Throughout his collection of poems From Whence, Chitwood seems bent on disproving fellow Southern poet Allen Tate who once wrote, “The typical southern conversation is not going anywhere.” Chitwood cites this disparaging comment in his prose poem “Easy Street, Continental Heroes, Luck, the Destination of Southern Conversation, and Dust.” The rambling title suits the poem’s style, at once an homage to and a dig at Tate—a dig because all of Chitwood’s poems, even if they take the scenic route, do indeed lead somewhere.
While Chitwood is a gifted storyteller, his real strength lies in endings. For example, a piece about digging a drainage ditch (“Digging”) concludes with the surprising line, “This red wound in the dirt has leapt up.” Despite his straightforward style, most of Chitwood’s poems contain at least one such twist in phrase or plot to delight his readers. “Duty and History” transforms the sound of a father polishing his Sunday shoes into “the flutter of a dove,” and not just any dove: “The proper name is Mourning Dove. / Four of them in the dogwood.” For a poet with such a talent for endings, it is no surprise that the final and title poem of his collection is the crowning accomplishment. “From Whence” is an accessible and other-worldly invocation of the moon, humorous as it explains, “The moon is on government business” and hypnotic when it asks, “Come shine, silver me a little.”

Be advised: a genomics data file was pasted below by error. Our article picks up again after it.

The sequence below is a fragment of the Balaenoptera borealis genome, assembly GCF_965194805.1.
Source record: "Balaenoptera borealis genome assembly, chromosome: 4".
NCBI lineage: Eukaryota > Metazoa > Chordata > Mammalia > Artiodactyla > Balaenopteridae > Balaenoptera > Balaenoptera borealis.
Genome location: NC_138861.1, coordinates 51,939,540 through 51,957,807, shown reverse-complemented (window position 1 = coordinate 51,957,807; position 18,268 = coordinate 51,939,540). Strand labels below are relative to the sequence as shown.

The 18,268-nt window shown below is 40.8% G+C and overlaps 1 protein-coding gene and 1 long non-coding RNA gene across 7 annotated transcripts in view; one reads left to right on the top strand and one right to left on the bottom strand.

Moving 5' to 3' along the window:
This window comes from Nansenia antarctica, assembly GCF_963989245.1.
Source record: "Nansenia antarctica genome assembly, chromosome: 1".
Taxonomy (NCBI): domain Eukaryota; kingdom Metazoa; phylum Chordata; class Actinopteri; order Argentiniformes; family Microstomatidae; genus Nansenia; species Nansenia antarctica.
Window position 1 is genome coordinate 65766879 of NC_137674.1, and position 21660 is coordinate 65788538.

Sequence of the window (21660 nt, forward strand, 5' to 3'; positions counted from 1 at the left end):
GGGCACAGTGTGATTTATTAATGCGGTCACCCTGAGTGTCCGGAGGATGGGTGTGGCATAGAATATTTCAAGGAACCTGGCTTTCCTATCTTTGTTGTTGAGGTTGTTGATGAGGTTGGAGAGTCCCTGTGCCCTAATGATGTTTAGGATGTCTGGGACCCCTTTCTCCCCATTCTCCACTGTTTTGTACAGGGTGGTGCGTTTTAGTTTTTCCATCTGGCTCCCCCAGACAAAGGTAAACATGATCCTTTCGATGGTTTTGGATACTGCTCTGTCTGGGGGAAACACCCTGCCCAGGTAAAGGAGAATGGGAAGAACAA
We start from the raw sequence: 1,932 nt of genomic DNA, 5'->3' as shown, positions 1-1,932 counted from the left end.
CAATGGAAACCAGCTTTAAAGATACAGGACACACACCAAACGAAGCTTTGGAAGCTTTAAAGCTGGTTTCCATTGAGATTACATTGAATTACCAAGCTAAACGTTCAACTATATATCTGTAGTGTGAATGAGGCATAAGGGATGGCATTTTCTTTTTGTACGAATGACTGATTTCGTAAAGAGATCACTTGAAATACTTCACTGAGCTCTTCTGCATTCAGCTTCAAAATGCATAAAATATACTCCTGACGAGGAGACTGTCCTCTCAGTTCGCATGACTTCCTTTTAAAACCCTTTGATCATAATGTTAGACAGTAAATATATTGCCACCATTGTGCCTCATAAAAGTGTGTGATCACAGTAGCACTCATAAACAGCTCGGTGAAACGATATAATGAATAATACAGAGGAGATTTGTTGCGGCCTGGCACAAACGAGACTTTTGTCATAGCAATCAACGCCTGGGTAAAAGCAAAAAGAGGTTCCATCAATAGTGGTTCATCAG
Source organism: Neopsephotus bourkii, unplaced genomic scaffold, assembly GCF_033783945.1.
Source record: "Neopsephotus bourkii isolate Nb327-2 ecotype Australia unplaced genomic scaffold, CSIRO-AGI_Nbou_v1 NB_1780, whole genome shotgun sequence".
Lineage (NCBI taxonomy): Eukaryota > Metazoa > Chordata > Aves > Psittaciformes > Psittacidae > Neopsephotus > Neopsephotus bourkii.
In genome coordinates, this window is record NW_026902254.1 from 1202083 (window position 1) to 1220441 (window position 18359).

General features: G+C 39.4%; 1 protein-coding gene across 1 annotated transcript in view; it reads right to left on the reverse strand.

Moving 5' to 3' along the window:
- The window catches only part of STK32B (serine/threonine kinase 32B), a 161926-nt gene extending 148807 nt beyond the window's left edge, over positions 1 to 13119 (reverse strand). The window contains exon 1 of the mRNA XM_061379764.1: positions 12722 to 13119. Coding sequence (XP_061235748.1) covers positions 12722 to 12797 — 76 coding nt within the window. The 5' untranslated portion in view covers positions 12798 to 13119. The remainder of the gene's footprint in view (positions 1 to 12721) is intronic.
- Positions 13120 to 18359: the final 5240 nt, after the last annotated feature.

The title of that poem and the collection comes from Psalm 121, an appropriate source for poems that tackle many religious themes. For example, “Acolyte” explores a boy’s anxiety over lighting candles for a church service and the possibility of snuffing out God. Moreover, From Whence is an appropriate title for a collection much resembling a memoir. Loosely speaking, the poet takes his readers through his development, from being that boy lighting candles to an adult with a job and home. Chitwood sometimes undermines himself with poorly-timed humor or one too many details, but the effect is honest. This is how stories are told, with enough defenses in place to get to the end. And in the endings of these poems, there is always a reward.
Chitwood has six previous books of poetry to his credit. He shares what he has learned with students at the University of North Carolina, as a visiting lecturer. Hopefully his students, as well as Chitwood himself, will continue to disprove Tate and write (and have) Southern conversations that go somewhere.
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